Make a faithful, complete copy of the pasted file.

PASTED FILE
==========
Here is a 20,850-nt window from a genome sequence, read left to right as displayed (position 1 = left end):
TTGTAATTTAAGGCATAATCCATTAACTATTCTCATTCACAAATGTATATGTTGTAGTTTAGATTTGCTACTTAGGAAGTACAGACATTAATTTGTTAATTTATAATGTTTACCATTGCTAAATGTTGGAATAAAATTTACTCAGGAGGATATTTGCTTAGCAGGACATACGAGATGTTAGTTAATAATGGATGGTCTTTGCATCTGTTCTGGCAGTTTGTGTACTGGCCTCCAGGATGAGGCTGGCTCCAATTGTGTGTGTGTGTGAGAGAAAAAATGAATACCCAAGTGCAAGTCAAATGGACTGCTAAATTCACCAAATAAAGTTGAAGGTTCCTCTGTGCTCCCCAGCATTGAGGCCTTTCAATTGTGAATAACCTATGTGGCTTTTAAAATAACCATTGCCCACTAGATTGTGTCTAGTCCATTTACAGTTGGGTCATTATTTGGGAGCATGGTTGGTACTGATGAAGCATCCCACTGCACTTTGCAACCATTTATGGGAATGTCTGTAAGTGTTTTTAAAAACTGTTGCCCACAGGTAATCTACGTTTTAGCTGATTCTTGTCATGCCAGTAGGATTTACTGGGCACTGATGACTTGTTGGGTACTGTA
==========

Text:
Here is a 20,850-nt window from a genome sequence, read left to right as displayed (position 1 = left end):
TTGTAATTTAAGGCATAATCCATTAACTATTCTCATTCACAAATGTATATGTTGTAGTTTAGATTTGCTACTTAGGAAGTACAGACATTAATTTGTTAATTTATAATGTTTACCATTGCTAAATGTTGGAATAAAATTTACTCAGGAGGATATTTGCTTAGCAGGACATACGAGATGTTAGTTAATAATGGATGGTCTTTGCATCTGTTCTGGCAGTTTGTGTACTGGCCTCCAGGATGAGGCTGGCTCCAATTGTGTGTGTGTGTGAGAGAAAAAATGAATACCCAAGTGCAAGTCAAATGGACTGCTAAATTCACCAAATAAAGTTGAAGGTTCCTCTGTGCTCCCCAGCATTGAGGCCTTTCAATTGTGAATAACCTATGTGGCTTTTAAAATAACCATTGCCCACTAGATTGTGTCTAGTCCATTTACAGTTGGGTCATTATTTGGGAGCATGGTTGGTACTGATGAAGCATCCCACTGCACTTTGCAACCATTTATGGGAATGTCTGTAAGTGTTTTTAAAAACTGTTGCCCACAGGTAATCTACGTTTTAGCTGATTCTTGTCATGCCAGTAGGATTTACTGGGCACTGATGACTTGTTGGGTACTGTA